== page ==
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Pietro K.C.
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 Gas Stations   « on: Sep 19th, 2002, 12:18pm » Quote Modify

Suppose a race track in the shape of a simple close curve (i.e. it does not intersect itself), and suppose that distributed along it, in any way whatsoever, are N gas stations. Suppose that a race car needs L liters of gas to go completely around the track, and that the sum of the gas available at the N stations is exactly L.

Consider that the car cannot move without gas (independently of its momentum when it runs out ), and that it has constant mileage (consumption of gas is directly proportional to the distance the car moves, and depends on nothing else).

Prove that there exists at least one gas station such that, starting from it, the car can do a full lap.
 « Last Edit: Nov 7th, 2002, 8:50am by Pietro K.C. » IP Logged

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James Fingas
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 Re: NEW PUZZLE: GAS STATIONS   « Reply #1 on: Sep 23rd, 2002, 8:14am » Quote Modify

I'll give a big hint here by rephrasing the question:

Define the gassifunction, gas(x,y): The gassifunction is the amount of gas the car would have after driving to position x, assuming that the car starts at position y. The gassifunction in general can take on negative values.

Given the gassifunction gas(x,y), prove that there exists a y0 so that gas(x,y0) >= 0 for all x.

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Andrew Ooi
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 Re: Gas Stations   « Reply #2 on: Apr 21st, 2003, 10:04pm » Quote Modify Remove

Got a possible algorithmic solution. Would this be acceptable?

Rule A: There is enough gas in stations to complete the circuit.
Solving C: Given rule A there is a station that you can start that will enable the circuit C to be completed.

1) There must be at least one station S which have enough fuel to get you to the next station along the circuit S' (Pigeon Gas Principle!) if rule A is obeyed for that circuit.

2) You can get a new shorter circuit C' with 1 less station by collapsing these two stations and removing the part of the circuit between the two stations, and leaving in that station the amount of gas in S + S' minus the gas used in traversing between the stations. The new circuit should satisfy rule A too.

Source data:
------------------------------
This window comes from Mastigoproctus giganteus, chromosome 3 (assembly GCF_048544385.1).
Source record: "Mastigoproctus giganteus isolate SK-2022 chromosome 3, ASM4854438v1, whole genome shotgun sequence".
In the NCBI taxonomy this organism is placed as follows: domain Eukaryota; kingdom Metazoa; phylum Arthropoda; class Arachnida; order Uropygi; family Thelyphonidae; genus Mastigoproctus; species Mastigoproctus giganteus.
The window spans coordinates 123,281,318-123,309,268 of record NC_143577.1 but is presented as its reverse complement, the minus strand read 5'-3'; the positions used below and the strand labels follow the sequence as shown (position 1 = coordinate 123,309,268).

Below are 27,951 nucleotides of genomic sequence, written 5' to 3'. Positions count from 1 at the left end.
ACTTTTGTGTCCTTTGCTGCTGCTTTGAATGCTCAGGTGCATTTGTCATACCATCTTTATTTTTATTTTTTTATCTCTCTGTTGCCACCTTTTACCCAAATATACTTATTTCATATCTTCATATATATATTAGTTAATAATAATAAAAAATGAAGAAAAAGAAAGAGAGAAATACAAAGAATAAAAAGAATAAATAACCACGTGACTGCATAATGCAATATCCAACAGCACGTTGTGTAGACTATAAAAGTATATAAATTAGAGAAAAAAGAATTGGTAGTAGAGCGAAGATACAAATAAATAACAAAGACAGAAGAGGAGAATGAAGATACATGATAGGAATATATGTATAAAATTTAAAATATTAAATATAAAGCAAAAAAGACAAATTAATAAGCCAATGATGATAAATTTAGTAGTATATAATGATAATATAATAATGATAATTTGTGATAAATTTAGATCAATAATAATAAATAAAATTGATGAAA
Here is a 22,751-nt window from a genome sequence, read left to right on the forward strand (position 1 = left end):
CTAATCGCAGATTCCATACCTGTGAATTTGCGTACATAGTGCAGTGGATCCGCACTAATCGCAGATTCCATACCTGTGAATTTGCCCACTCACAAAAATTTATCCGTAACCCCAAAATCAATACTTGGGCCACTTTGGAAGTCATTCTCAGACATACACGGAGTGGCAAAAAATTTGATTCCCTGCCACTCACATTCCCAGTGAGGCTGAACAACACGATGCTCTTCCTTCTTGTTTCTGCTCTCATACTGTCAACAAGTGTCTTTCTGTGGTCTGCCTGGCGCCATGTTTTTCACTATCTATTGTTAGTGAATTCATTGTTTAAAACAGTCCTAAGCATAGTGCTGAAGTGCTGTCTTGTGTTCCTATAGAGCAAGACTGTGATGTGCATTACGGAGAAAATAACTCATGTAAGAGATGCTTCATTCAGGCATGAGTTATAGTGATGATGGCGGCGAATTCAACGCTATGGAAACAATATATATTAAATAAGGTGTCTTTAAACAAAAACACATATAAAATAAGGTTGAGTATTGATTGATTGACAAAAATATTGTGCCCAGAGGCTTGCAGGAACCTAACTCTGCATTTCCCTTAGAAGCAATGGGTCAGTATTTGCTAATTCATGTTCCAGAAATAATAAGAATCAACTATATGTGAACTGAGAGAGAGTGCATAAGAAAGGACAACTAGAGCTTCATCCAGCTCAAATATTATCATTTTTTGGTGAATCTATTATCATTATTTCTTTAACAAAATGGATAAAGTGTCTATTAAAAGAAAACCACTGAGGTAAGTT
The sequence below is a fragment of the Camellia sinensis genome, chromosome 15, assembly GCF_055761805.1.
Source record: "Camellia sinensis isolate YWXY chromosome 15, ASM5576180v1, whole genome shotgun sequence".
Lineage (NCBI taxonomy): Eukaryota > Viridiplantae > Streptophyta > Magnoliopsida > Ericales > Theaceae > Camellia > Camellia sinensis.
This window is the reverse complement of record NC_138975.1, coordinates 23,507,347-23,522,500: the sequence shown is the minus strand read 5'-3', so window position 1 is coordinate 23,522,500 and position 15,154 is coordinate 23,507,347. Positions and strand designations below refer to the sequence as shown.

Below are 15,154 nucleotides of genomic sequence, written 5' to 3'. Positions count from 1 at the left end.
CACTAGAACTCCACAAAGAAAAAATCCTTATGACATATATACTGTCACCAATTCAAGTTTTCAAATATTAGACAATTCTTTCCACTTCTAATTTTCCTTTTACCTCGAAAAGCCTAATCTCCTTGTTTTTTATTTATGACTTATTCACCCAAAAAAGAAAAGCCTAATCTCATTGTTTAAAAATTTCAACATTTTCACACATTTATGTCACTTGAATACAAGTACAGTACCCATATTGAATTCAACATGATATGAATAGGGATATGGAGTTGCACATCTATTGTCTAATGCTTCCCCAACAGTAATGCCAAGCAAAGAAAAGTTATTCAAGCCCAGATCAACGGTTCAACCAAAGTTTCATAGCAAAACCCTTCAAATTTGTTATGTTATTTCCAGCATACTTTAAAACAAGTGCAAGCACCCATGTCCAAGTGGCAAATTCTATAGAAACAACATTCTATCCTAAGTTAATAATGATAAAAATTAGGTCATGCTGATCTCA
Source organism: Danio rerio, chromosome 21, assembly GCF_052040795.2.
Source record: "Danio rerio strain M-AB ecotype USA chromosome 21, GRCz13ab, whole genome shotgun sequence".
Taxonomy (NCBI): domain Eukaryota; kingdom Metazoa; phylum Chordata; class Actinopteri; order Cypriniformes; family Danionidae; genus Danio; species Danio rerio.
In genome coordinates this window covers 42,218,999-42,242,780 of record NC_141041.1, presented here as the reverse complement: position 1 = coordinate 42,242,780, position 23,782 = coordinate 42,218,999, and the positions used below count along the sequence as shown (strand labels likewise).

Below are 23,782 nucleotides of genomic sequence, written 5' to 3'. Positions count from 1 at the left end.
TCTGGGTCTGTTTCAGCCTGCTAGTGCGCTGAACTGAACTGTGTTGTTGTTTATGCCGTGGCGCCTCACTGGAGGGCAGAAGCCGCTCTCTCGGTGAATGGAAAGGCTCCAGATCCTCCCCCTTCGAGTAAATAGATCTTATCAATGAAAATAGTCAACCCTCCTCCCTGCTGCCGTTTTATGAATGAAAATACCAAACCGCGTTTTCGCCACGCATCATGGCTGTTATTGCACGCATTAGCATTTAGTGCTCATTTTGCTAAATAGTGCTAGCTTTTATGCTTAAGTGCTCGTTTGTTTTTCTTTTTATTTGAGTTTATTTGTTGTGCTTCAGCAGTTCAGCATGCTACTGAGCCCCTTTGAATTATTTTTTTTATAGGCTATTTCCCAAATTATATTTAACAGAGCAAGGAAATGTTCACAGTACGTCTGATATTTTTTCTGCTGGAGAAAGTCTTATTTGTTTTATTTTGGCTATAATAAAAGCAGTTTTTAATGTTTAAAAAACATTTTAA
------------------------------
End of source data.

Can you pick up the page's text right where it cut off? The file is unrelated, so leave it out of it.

3) WLOG, solving C' also obviously allows you to solve C by re-expanding out the 2 stations again.

4) By repeating step 1 & 2, we can collapse the circuit until we have 2 stations left (C2).

5) The one with enough fuel to get to the other station in the 2 station configuration is the one from which we can start to definitely be able to complete the circuit C2. By 3), it will also allow you to solve C by reexpanding.

Q.E.D.
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James Fingas
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 Re: Gas Stations   « Reply #3 on: Apr 22nd, 2003, 1:56pm » Quote Modify

Andrew,

That looks good to me! I guess you're effectively finding the one stretch of track that, until you collapse to just one gas station, can never be traversed. Starting right after this stretch lets you complete the circuit.

The only additional thing I would specify is that when you collapse the two gas stations, you remove S' and keep S. Otherwise, somebody might get confused as to which gas station is which when re-expanding.
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Icarus
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 Re: Gas Stations   « Reply #4 on: Apr 22nd, 2003, 4:56pm » Quote Modify

Good solution - But I'm not sure I want Gaseous Pigeons near my car!

(Sorry! I couldn't resist.)
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